Monday, January 11, 2016

A man who's left the world

Always, the camera loved him. It wasn't primarily a matter of looks. They were fine, even distinguished, but a little off. Nor was it the outlandish costumes, which came and went. The theatrical and mime training he underwent before breaking through helped. He knew which gestures would communicate the most.

But even that's not all. Underneath the flash and the dramatics you could detect a very human warmth, a quality that's almost impossible to fake.

That's part of what he brought to his music too. Things could get weird and they could get dark, While Diamond Dogs is sketchy as a concept album, the one thing to understand about it is "bad→worse." But there was always a heart beating within, if sometimes an angsty one. That may have been the secret to his success, and it's definitely worth remembering.


susan said...

I'm not a prophet or a stone-age man
Just a mortal with the potential of a superman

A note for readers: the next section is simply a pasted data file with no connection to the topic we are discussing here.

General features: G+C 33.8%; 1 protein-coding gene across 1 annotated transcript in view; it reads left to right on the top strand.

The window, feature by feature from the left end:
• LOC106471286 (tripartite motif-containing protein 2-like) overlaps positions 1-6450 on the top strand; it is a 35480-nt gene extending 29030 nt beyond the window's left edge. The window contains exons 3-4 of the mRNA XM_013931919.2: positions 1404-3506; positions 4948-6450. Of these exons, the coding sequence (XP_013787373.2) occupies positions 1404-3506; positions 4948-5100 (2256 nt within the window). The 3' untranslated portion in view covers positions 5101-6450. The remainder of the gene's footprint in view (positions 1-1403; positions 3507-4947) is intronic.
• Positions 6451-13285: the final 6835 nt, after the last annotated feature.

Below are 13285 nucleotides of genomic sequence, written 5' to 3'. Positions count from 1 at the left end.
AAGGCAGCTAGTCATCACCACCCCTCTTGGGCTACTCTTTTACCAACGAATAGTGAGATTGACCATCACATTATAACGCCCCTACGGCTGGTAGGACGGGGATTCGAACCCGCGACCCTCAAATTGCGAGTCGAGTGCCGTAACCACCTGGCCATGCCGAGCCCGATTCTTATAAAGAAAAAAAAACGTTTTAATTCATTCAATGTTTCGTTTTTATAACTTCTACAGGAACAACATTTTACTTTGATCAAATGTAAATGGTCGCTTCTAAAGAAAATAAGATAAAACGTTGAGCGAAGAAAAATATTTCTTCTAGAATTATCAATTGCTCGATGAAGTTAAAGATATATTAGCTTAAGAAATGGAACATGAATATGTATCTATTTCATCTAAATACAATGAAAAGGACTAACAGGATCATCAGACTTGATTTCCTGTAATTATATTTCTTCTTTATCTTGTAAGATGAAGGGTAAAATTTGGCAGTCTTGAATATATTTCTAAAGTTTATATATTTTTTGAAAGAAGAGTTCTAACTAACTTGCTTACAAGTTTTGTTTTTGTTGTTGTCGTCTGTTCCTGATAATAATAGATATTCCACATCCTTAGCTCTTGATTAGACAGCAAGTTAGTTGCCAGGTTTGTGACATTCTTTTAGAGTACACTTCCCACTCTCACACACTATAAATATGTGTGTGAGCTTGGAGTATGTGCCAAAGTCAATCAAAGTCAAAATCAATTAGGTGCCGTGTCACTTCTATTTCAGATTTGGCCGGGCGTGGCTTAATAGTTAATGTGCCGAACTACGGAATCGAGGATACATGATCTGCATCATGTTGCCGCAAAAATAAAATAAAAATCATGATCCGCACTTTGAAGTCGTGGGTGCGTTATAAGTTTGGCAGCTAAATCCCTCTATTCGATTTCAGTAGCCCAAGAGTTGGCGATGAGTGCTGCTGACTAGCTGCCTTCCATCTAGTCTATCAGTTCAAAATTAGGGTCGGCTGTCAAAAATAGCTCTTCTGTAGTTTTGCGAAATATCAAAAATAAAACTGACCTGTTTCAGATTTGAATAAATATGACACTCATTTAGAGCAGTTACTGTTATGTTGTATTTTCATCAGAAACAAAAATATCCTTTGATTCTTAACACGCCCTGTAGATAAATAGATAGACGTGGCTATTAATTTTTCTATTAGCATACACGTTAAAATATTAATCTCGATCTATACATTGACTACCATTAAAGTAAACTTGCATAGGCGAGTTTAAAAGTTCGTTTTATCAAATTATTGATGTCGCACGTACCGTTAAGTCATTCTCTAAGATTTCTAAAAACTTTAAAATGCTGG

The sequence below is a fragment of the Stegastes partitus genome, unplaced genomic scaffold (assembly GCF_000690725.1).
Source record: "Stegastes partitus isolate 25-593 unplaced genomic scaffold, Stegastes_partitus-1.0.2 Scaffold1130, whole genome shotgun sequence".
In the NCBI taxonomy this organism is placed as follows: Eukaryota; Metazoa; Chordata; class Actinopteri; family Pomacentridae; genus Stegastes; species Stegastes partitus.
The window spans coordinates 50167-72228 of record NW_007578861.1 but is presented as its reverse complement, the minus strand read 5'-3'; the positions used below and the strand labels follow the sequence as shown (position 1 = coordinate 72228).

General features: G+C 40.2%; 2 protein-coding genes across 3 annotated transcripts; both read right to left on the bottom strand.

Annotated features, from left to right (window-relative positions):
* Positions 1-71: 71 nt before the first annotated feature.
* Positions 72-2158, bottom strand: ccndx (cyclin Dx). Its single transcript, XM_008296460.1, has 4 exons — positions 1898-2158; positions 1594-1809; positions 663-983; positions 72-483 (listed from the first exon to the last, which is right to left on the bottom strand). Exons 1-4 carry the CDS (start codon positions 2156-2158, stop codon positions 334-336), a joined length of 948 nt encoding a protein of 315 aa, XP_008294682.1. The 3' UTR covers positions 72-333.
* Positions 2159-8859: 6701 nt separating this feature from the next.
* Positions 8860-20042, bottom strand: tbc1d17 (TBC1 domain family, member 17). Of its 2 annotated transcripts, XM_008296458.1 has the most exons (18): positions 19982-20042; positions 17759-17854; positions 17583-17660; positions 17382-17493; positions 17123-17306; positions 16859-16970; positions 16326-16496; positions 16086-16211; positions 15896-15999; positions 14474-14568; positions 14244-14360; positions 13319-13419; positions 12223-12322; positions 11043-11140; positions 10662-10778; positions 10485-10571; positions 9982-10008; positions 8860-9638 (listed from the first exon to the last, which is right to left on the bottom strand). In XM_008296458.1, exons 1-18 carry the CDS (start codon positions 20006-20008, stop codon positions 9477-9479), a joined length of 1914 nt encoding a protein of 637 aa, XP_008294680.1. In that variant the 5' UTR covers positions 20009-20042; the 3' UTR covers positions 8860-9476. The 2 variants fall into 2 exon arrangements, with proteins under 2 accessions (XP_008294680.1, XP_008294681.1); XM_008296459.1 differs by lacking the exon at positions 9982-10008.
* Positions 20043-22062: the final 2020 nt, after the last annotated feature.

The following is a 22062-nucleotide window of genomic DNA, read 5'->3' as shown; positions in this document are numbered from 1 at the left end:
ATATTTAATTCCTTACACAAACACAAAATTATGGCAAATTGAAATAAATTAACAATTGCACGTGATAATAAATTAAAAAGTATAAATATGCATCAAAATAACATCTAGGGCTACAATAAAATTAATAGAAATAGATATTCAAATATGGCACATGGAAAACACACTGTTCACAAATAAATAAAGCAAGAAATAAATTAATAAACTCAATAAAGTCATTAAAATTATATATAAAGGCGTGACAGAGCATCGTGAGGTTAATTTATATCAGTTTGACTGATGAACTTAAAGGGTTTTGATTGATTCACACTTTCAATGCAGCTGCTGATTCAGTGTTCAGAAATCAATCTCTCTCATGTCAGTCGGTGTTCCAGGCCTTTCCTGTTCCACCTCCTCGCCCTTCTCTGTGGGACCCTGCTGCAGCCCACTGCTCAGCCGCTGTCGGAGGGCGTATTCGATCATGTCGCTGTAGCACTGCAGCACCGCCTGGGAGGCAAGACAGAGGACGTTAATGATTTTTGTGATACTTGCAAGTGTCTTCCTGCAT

I'm living on
I'm tethered to the logic of Homo Sapien

Quicksand is another of his marvelous musical poems. He wore masks and personas, because he wanted to communicate how much of what we cling to and perceive as real or authentic is a chimera. He was an inspiration to so many and provided an amazing example of how to stay classy right to the end.

Here's another (we could go on, couldn't we?):

Time takes a cigarette, puts it in your mouth
You pull on your finger, then another finger, then your cigarette
The wall-to-wall is calling, it lingers, then you forget
Ohh how how how, you're a rock 'n' roll suicide

You're too old to lose it, too young to choose it
And the clocks waits so patiently on your song
You walk past a cafe but you don't eat when you've lived too long
Oh, no, no, no, you're a rock 'n' roll suicide

Oh no love! you're not alone
You're watching yourself but you're too unfair
You got your head all tangled up but if i could only
Make you care
Oh no love! you're not alone
No matter what or who you've been
No matter when or where you've seen
All the knives seem to lacerate your brain
I've had my share, I'll help you with the pain
You're not alone

Ben said...

I know that he studied Buddhism as a young man and took it pretty seriously, even though he wasn't a full convert. As you suggest, there's a good chance he was influenced by the Buddhist idea of no-self.

"Quicksand" I love. It's a bracing poem set to music. "Rock 'n' Roll Suicide" is very much one of the times that the warmth showed through.